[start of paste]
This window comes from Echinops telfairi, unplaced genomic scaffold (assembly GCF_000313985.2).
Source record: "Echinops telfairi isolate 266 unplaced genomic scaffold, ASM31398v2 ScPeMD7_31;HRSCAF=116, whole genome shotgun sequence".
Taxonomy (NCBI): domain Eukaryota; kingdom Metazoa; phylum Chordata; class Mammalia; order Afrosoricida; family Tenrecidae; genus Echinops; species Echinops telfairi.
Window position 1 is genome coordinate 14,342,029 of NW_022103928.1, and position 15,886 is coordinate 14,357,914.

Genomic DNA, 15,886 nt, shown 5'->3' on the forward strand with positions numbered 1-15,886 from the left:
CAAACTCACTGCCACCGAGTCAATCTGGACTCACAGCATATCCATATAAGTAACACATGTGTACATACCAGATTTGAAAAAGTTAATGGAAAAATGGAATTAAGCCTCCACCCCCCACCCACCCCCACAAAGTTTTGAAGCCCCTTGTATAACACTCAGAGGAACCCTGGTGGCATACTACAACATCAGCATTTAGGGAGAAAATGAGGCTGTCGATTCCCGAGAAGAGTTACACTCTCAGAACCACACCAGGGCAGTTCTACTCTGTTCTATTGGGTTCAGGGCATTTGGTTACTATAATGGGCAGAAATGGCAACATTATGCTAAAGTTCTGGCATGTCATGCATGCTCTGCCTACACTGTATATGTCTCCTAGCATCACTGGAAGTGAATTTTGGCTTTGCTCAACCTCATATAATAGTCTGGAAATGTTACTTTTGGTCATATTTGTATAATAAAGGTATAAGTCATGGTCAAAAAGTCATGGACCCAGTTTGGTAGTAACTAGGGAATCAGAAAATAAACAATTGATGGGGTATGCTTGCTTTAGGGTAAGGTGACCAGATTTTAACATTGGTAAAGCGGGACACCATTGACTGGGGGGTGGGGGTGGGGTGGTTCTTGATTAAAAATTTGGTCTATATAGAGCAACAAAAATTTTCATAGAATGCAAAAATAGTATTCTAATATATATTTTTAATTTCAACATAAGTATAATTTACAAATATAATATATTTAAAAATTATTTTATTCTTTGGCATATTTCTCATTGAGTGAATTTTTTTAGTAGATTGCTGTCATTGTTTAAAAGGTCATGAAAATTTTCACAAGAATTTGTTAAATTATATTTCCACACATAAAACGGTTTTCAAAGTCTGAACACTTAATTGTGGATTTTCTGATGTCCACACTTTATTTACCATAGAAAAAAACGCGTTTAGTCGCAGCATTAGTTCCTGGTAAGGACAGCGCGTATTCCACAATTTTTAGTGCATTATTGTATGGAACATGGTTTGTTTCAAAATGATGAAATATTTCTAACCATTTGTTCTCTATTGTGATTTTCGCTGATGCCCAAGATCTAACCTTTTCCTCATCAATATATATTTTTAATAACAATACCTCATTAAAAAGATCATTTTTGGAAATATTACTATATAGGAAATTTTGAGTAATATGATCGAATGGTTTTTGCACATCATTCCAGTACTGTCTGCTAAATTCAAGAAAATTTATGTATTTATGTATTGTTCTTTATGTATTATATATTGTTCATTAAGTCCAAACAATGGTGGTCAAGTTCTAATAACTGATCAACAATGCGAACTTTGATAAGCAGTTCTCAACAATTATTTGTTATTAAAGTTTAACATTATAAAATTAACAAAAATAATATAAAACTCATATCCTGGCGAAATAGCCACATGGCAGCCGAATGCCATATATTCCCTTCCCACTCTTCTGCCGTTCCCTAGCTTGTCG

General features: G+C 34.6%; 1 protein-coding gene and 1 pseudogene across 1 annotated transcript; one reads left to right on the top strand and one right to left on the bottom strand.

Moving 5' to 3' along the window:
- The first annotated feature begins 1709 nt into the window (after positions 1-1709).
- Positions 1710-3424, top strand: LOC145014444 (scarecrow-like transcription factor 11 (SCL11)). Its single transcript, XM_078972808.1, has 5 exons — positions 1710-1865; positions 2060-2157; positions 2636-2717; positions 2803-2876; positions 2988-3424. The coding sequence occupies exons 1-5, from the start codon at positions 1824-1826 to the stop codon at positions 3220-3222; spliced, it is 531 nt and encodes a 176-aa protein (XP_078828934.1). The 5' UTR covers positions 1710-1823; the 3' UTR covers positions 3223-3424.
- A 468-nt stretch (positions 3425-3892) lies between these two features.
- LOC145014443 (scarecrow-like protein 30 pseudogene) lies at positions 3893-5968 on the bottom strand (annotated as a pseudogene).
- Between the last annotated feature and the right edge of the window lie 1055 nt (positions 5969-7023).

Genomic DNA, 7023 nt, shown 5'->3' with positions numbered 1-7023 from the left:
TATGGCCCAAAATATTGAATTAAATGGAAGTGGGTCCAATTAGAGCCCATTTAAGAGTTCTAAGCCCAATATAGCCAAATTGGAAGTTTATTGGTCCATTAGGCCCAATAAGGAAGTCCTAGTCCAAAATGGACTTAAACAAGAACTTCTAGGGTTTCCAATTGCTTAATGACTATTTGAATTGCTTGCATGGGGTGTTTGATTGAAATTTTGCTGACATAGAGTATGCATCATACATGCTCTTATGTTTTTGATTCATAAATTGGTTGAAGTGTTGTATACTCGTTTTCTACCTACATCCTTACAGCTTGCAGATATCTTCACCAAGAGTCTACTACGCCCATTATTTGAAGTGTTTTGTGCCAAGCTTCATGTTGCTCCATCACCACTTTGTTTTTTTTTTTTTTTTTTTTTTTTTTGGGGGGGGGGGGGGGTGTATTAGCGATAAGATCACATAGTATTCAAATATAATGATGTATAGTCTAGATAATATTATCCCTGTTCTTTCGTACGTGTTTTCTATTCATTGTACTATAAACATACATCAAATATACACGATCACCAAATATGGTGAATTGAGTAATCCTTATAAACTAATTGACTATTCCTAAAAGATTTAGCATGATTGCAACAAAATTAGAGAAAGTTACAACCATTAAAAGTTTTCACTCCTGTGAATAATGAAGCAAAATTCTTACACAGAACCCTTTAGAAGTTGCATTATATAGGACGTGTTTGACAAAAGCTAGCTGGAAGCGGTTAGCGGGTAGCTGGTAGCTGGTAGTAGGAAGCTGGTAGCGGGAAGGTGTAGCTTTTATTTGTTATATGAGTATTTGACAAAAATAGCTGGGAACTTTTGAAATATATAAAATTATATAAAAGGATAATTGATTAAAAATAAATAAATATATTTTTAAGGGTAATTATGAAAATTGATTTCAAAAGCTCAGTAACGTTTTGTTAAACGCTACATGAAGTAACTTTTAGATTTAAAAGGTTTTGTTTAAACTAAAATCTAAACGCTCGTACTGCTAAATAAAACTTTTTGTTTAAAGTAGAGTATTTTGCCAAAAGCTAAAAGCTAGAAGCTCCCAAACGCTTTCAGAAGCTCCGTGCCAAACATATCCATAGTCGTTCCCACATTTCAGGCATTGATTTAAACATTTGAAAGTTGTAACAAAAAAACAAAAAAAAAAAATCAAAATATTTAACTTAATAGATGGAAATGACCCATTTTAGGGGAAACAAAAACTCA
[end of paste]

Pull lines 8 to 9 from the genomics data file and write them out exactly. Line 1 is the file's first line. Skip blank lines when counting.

Moving 5' to 3' along the window:
- The first annotated feature begins 1709 nt into the window (after positions 1-1709).